In bankruptcy law, there are different types of chapters within bankruptcies, but there are only two ways these types of bankruptcies can be filed- voluntarily or involuntarily. Most bankruptcies filed are voluntary filings in the bankruptcy process.
Differences between Involuntary and Voluntary Filings
Voluntary filings in bankruptcy occur when a debtor or debtors voluntarily file through their own fruition. Any time a debtor or debtors have voluntary filings in bankruptcy, they are agreeing to surrender all of their assets to the bankruptcy estate for distribution by bankruptcy law.
Involuntary filings in bankruptcy occur when a debtor is forced to file through no voluntary act of their own. Normally, this act can occur when a creditor or creditors file a petition with a bankruptcy court asserting that a debtor or debtors owing them money is bankrupt. There are bankruptcy rules and procedures that must be followed before an involuntary bankruptcy can be completed successfully.
If a bankruptcy court approves the involuntary petition, the bankruptcy filed will be handled like any other bankruptcy filed of that type.
Why Voluntary Filings Occur More Often than Involuntary Filings
Involuntary filings are more often than not countered by individual debtors with voluntary filings of their own. This move allows the debtor to maintain more control over the bankruptcy proceedings.
The main advantage for voluntary filings is that the filer can convert the bankruptcy into a chapter 11, 12, or 13 if there is a business involved, they are a farmer or fisherman, or if they are an individual who wants to keep certain assets. The only type bankruptcy that creditors can force a debtor into is a chapter 7 bankruptcy in which the debtor’s assets will be liquidated to pay the debts.
Why Involuntary Filings are Not Filed Any More often than Filed
Involuntary bankruptcies are more often than not designed to force the debtor or debtors into filing a voluntary bankruptcy. The reason more involuntary filings are not filed is because there are certain limitations on the creditors who make these types of petitions to a bankruptcy court.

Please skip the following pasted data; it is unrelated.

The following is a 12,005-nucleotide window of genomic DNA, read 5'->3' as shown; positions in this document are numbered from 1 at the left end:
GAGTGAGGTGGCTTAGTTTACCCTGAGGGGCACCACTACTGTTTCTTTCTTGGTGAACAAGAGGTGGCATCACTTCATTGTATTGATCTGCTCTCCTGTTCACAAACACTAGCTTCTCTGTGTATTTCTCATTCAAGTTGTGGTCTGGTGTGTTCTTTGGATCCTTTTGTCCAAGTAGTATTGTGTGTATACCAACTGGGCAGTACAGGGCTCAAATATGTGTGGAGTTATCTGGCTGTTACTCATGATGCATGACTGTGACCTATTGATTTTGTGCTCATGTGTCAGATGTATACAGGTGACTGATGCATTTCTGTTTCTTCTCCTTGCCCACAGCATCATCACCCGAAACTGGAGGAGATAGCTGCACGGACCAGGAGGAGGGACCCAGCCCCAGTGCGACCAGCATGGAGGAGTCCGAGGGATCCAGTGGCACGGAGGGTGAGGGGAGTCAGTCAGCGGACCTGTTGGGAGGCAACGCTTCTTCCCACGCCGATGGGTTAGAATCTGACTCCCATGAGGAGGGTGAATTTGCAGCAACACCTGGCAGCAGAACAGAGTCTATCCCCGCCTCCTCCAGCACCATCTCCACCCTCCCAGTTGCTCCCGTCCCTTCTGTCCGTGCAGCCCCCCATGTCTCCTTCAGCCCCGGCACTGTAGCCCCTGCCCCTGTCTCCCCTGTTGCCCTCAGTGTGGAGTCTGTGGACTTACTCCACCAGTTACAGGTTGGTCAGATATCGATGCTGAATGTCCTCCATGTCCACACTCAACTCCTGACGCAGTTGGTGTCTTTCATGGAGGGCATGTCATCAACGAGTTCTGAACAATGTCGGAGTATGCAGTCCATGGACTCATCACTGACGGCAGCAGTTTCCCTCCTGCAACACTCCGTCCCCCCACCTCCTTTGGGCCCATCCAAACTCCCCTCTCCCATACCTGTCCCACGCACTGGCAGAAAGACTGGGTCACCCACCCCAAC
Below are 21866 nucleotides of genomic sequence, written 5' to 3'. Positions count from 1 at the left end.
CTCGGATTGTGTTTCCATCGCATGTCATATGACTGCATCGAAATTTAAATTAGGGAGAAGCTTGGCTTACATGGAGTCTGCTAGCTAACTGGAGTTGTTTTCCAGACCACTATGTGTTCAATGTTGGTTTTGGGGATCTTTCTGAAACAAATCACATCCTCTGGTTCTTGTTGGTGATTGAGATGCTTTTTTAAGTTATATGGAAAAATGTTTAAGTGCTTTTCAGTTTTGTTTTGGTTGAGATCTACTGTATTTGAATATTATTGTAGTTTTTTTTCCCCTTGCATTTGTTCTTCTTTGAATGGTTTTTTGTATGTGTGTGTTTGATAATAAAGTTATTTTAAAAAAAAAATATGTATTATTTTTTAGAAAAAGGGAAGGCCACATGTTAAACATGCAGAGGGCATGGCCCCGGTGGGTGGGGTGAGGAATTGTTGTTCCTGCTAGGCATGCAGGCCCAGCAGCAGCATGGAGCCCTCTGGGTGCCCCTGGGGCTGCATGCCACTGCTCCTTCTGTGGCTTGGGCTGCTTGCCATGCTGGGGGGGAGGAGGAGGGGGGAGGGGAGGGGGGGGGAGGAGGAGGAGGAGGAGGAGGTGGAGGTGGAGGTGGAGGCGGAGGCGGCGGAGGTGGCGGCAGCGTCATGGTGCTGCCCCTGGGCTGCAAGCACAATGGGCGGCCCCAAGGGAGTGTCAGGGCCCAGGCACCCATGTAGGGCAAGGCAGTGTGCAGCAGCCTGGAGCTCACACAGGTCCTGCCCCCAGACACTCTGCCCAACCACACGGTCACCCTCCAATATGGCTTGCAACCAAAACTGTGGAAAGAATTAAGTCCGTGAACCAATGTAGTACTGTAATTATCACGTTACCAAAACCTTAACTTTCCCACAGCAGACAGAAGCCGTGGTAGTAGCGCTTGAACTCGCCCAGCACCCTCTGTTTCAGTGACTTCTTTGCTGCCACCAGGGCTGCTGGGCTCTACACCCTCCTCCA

A creditor must meet one of the following conditions to file an involuntary filing:
a single creditor can file an involuntary case if the consumer has fewer than twelve unsecured creditors and the creditor has an unsecured claim of $15,325 or more; or
three or more creditors can file an involuntary case if the consumer has twelve or more unsecured (partially or wholly) creditors and the petitioning creditors have claims totaling at least $15,325.
A creditor cannot file an involuntary filing:
under any other chapter other than a chapter 7 bankruptcy;
against family farmers or fishermen; or
a joint bankruptcy against a married couple.
Three Responses to an Involuntary Bankruptcy Against You
You have three responses if someone does file an involuntary bankruptcy against you. You can:
make a voluntary filing of your own;
continue with the bankruptcy filed against you; or
contest the involuntary bankruptcy.
Whatever you decide, whether you answer an involuntary filing or decide to orchestrate a voluntary filing of your own, you will most likely need a bankruptcy attorney to help in your response.
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